NASA has revealed that there was a point in time when the surface of Mars was almost a quarter covered with water. According to scientist from the space agency, the ocean was so large it had a depth of one mile. News is emanating from the Goddard Space Center approximately 13% of that Ocean can still be found on the planet today. This is contained in the polar ice caps. The remaining 13% are remnants of the amount of water that did not evaporate into space upon the planet’s atmosphere vanishing.
Scientists at NASA’s Space center including Geronimo Villanueva made this astonishing disclosure after employing the use of infrared beams. These infrared beams were used to construct a virtual map of water molecules from the amount of water currently on the planet’s surface. The remaining water is only possible because of what is left of Mars’ atmosphere.
It was already a known fact that the red planet once contained water. This new revelation, however, puts a longer time frame on how long the planet has had water for. To put this in perspective, this basic ocean contained more water than that of our own blue marble’s Arctic Ocean. Scientists involved in the study has gone as far as inferring that approximately 4.3 billion years ago Mars had enough water that would have covered the whole surface.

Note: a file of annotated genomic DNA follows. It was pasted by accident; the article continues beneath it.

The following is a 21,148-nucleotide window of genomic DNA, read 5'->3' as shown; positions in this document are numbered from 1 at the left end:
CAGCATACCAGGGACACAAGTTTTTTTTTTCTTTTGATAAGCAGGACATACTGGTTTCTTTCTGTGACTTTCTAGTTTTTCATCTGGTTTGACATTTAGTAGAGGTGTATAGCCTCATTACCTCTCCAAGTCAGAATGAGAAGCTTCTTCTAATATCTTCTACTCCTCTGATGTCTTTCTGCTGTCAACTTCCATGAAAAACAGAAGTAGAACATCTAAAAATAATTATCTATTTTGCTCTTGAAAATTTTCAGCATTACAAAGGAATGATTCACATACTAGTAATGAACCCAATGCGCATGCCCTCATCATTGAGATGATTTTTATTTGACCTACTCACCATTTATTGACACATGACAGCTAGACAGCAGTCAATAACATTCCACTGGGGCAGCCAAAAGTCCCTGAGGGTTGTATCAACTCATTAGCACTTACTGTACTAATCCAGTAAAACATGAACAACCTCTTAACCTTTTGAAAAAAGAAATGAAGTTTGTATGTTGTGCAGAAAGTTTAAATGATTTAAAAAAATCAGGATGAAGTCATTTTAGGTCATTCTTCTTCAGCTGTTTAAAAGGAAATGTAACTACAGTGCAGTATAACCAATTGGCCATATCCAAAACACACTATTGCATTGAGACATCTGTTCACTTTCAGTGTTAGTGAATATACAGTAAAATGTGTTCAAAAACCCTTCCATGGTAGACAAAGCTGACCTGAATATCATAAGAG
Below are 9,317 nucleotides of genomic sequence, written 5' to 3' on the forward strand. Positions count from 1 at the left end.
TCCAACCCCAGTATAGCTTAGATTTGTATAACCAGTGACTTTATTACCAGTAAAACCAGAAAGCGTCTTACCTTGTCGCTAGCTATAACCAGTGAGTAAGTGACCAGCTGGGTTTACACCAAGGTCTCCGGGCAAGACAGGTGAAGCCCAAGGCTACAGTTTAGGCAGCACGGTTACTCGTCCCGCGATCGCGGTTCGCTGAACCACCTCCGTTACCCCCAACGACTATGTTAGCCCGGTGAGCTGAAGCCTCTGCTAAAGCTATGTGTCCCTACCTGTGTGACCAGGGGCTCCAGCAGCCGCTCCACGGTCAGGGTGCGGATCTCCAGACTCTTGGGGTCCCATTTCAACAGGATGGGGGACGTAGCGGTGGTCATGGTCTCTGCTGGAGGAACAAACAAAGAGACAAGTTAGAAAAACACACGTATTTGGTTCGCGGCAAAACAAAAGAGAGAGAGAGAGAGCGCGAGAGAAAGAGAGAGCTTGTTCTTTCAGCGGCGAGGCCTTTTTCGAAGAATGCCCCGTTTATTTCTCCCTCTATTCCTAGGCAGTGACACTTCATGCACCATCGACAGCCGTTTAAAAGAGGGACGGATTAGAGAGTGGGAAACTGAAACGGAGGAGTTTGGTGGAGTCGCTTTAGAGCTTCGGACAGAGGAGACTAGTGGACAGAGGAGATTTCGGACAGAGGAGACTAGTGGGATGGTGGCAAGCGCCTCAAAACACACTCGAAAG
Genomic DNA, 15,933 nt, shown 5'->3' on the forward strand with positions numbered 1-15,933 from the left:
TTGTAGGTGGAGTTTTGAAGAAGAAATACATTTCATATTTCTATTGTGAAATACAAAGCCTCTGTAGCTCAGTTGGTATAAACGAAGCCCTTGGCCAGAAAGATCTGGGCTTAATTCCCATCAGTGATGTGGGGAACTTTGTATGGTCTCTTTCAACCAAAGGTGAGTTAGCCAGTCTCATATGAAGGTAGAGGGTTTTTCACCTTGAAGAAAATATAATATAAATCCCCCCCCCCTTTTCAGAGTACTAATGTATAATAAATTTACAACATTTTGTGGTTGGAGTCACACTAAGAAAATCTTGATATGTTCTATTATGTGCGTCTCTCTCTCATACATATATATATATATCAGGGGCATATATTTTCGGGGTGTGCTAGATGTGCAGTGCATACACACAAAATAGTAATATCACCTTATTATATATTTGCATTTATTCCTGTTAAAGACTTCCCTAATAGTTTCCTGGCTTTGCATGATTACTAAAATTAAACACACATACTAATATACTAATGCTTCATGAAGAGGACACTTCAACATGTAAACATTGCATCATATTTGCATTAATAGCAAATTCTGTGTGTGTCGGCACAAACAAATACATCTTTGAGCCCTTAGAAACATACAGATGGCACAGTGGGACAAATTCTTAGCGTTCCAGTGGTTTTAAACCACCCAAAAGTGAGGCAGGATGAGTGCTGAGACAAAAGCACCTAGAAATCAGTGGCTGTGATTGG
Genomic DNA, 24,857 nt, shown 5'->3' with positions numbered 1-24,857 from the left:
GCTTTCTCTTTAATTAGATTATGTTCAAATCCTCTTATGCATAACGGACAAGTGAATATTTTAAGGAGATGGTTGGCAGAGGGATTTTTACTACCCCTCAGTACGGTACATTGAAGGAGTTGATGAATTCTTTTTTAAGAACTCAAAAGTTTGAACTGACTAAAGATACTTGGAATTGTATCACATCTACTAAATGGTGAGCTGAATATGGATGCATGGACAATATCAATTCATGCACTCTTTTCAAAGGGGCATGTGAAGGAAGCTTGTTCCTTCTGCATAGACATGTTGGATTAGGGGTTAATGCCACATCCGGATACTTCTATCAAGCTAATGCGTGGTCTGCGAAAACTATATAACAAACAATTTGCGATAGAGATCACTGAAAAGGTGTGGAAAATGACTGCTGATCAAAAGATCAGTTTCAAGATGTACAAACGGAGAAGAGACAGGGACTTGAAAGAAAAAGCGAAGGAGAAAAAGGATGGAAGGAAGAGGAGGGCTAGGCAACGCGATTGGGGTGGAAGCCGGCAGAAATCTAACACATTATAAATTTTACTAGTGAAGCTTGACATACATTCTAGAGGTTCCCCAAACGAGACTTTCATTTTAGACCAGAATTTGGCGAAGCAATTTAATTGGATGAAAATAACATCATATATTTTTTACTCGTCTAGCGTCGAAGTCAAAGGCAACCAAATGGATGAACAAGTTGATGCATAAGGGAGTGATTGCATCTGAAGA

It was also revealed that this liquid layer would have been approximately 450 feet in depth. More intriguing is that the depths in various areas could have been as deep as over one mile. A possible location of this ocean would have been approximately half of the red planet’s northern hemisphere.
The news is fascinating, especially given the fact that the scientists involved in the research are confident in their findings. They believe that it gives them a concrete estimate of what the makeup of the planet’s water world once was.